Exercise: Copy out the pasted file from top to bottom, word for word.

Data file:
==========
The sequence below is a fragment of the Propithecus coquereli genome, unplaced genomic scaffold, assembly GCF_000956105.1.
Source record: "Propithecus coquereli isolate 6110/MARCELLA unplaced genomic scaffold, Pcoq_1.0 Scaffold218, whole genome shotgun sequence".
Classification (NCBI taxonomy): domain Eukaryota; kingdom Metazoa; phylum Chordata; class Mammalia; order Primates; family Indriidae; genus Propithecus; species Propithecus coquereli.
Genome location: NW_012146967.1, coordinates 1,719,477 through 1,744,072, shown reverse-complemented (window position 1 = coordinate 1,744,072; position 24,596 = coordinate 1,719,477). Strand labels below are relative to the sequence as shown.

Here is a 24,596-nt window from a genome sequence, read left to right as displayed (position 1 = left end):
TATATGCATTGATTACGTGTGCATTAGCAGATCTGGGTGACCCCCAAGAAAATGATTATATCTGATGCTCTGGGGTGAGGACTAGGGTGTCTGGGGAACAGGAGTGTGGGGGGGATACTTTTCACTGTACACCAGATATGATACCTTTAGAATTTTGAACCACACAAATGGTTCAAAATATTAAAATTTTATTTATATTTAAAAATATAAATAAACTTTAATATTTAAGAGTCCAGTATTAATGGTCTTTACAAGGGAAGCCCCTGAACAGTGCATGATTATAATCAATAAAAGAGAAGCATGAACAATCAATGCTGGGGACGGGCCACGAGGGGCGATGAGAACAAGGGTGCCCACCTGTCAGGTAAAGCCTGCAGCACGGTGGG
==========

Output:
The sequence below is a fragment of the Propithecus coquereli genome, unplaced genomic scaffold, assembly GCF_000956105.1.
Source record: "Propithecus coquereli isolate 6110/MARCELLA unplaced genomic scaffold, Pcoq_1.0 Scaffold218, whole genome shotgun sequence".
Classification (NCBI taxonomy): domain Eukaryota; kingdom Metazoa; phylum Chordata; class Mammalia; order Primates; family Indriidae; genus Propithecus; species Propithecus coquereli.
Genome location: NW_012146967.1, coordinates 1,719,477 through 1,744,072, shown reverse-complemented (window position 1 = coordinate 1,744,072; position 24,596 = coordinate 1,719,477). Strand labels below are relative to the sequence as shown.

Here is a 24,596-nt window from a genome sequence, read left to right as displayed (position 1 = left end):
TATATGCATTGATTACGTGTGCATTAGCAGATCTGGGTGACCCCCAAGAAAATGATTATATCTGATGCTCTGGGGTGAGGACTAGGGTGTCTGGGGAACAGGAGTGTGGGGGGGATACTTTTCACTGTACACCAGATATGATACCTTTAGAATTTTGAACCACACAAATGGTTCAAAATATTAAAATTTTATTTATATTTAAAAATATAAATAAACTTTAATATTTAAGAGTCCAGTATTAATGGTCTTTACAAGGGAAGCCCCTGAACAGTGCATGATTATAATCAATAAAAGAGAAGCATGAACAATCAATGCTGGGGACGGGCCACGAGGGGCGATGAGAACAAGGGTGCCCACCTGTCAGGTAAAGCCTGCAGCACGGTGGG